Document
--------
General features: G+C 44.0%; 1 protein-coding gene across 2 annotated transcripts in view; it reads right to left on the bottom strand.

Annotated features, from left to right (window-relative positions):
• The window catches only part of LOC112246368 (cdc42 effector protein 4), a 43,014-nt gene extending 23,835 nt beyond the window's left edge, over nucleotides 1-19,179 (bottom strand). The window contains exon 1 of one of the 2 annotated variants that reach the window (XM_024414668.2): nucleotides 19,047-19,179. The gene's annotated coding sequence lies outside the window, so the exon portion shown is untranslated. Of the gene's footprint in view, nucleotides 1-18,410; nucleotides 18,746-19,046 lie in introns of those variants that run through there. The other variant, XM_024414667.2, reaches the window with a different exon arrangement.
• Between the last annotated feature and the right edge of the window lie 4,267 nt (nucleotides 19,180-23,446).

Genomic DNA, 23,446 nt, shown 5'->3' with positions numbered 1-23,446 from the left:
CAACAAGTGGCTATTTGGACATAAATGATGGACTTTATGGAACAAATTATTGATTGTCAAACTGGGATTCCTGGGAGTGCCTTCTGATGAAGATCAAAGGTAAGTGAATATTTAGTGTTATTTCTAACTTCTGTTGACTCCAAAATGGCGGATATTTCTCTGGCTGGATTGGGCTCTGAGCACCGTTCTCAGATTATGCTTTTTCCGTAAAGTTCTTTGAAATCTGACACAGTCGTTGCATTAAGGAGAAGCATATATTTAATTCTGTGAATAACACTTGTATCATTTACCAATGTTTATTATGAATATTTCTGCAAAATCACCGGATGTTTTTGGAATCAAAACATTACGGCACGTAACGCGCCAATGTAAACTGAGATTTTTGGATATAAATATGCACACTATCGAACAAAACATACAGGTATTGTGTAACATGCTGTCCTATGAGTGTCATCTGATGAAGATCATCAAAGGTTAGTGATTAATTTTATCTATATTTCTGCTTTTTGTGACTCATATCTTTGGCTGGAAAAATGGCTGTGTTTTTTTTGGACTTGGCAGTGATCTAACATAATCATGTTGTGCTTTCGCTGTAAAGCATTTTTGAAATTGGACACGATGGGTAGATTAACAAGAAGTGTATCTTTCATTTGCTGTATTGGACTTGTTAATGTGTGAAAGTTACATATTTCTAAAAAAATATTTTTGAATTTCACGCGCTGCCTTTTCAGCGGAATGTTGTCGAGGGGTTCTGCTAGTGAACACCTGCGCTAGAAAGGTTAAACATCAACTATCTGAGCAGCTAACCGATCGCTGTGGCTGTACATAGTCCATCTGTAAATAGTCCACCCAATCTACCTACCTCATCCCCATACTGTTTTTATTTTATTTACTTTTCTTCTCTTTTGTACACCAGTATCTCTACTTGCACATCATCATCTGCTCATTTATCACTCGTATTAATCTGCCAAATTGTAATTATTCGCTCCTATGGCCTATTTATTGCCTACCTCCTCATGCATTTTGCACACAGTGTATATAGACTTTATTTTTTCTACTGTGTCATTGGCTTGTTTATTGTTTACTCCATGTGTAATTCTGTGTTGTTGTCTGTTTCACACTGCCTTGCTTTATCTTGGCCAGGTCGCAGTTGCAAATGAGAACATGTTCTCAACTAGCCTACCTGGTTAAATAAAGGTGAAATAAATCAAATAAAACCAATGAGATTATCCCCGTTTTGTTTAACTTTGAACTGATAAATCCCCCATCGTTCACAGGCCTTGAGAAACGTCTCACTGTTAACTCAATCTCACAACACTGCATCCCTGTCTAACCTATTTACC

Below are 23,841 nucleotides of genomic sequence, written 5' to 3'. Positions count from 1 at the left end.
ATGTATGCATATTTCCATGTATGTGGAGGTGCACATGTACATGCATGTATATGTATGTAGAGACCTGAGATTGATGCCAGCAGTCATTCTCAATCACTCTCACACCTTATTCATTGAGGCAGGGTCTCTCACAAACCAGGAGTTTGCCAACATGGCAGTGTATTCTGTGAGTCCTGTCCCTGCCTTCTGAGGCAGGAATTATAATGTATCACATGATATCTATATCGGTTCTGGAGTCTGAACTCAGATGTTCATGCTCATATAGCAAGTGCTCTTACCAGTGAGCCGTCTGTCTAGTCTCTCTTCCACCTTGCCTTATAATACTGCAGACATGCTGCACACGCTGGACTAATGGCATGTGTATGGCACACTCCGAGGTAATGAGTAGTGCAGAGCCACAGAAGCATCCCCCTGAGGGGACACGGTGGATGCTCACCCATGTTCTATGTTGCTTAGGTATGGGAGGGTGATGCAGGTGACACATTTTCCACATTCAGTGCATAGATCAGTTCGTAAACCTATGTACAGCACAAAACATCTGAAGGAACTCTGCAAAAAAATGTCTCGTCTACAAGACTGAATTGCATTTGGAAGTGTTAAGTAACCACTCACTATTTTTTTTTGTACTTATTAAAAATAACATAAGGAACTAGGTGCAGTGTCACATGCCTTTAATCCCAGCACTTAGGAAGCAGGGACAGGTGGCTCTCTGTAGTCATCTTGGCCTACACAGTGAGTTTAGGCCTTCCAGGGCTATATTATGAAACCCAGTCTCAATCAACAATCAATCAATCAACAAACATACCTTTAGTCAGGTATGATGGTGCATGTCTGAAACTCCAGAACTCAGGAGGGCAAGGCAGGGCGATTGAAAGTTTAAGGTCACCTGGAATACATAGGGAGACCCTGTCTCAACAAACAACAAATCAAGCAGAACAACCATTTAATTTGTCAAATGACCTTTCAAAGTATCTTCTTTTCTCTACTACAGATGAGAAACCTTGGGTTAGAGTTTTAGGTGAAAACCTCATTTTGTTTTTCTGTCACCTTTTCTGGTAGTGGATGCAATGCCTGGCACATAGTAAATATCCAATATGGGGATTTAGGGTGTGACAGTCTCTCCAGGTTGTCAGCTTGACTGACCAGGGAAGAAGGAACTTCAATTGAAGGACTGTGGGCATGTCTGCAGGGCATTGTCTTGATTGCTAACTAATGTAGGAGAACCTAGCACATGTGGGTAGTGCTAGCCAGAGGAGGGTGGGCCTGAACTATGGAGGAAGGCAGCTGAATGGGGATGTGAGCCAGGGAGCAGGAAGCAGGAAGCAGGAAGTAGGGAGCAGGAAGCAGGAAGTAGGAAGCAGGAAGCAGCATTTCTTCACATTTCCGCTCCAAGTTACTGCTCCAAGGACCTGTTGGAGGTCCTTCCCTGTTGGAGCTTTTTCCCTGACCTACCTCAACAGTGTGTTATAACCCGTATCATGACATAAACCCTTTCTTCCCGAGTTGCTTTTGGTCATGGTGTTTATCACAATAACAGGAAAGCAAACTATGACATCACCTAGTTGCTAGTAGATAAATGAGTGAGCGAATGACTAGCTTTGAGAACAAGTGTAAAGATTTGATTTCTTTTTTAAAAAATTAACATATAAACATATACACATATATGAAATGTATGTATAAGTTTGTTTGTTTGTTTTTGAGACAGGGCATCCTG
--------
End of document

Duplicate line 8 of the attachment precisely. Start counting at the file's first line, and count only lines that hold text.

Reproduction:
ATGTATGCATATTTCCATGTATGTGGAGGTGCACATGTACATGCATGTATATGTATGTAGAGACCTGAGATTGATGCCAGCAGTCATTCTCAATCACTCTCACACCTTATTCATTGAGGCAGGGTCTCTCACAAACCAGGAGTTTGCCAACATGGCAGTGTATTCTGTGAGTCCTGTCCCTGCCTTCTGAGGCAGGAATTATAATGTATCACATGATATCTATATCGGTTCTGGAGTCTGAACTCAGATGTTCATGCTCATATAGCAAGTGCTCTTACCAGTGAGCCGTCTGTCTAGTCTCTCTTCCACCTTGCCTTATAATACTGCAGACATGCTGCACACGCTGGACTAATGGCATGTGTATGGCACACTCCGAGGTAATGAGTAGTGCAGAGCCACAGAAGCATCCCCCTGAGGGGACACGGTGGATGCTCACCCATGTTCTATGTTGCTTAGGTATGGGAGGGTGATGCAGGTGACACATTTTCCACATTCAGTGCATAGATCAGTTCGTAAACCTATGTACAGCACAAAACATCTGAAGGAACTCTGCAAAAAAATGTCTCGTCTACAAGACTGAATTGCATTTGGAAGTGTTAAGTAACCACTCACTATTTTTTTTTGTACTTATTAAAAATAACATAAGGAACTAGGTGCAGTGTCACATGCCTTTAATCCCAGCACTTAGGAAGCAGGGACAGGTGGCTCTCTGTAGTCATCTTGGCCTACACAGTGAGTTTAGGCCTTCCAGGGCTATATTATGAAACCCAGTCTCAATCAACAATCAATCAATCAACAAACATACCTTTAGTCAGGTATGATGGTGCATGTCTGAAACTCCAGAACTCAGGAGGGCAAGGCAGGGCGATTGAAAGTTTAAGGTCACCTGGAATACATAGGGAGACCCTGTCTCAACAAACAACAAATCAAGCAGAACAACCATTTAATTTGTCAAATGACCTTTCAAAGTATCTTCTTTTCTCTACTACAGATGAGAAACCTTGGGTTAGAGTTTTAGGTGAAAACCTCATTTTGTTTTTCTGTCACCTTTTCTGGTAGTGGATGCAATGCCTGGCACATAGTAAATATCCAATATGGGGATTTAGGGTGTGACAGTCTCTCCAGGTTGTCAGCTTGACTGACCAGGGAAGAAGGAACTTCAATTGAAGGACTGTGGGCATGTCTGCAGGGCATTGTCTTGATTGCTAACTAATGTAGGAGAACCTAGCACATGTGGGTAGTGCTAGCCAGAGGAGGGTGGGCCTGAACTATGGAGGAAGGCAGCTGAATGGGGATGTGAGCCAGGGAGCAGGAAGCAGGAAGCAGGAAGTAGGGAGCAGGAAGCAGGAAGTAGGAAGCAGGAAGCAGCATTTCTTCACATTTCCGCTCCAAGTTACTGCTCCAAGGACCTGTTGGAGGTCCTTCCCTGTTGGAGCTTTTTCCCTGACCTACCTCAACAGTGTGTTATAACCCGTATCATGACATAAACCCTTTCTTCCCGAGTTGCTTTTGGTCATGGTGTTTATCACAATAACAGGAAAGCAAACTATGACATCACCTAGTTGCTAGTAGATAAATGAGTGAGCGAATGACTAGCTTTGAGAACAAGTGTAAAGATTTGATTTCTTTTTTAAAAAATTAACATATAAACATATACACATATATGAAATGTATGTATAAGTTTGTTTGTTTGTTTTTGAGACAGGGCATCCTG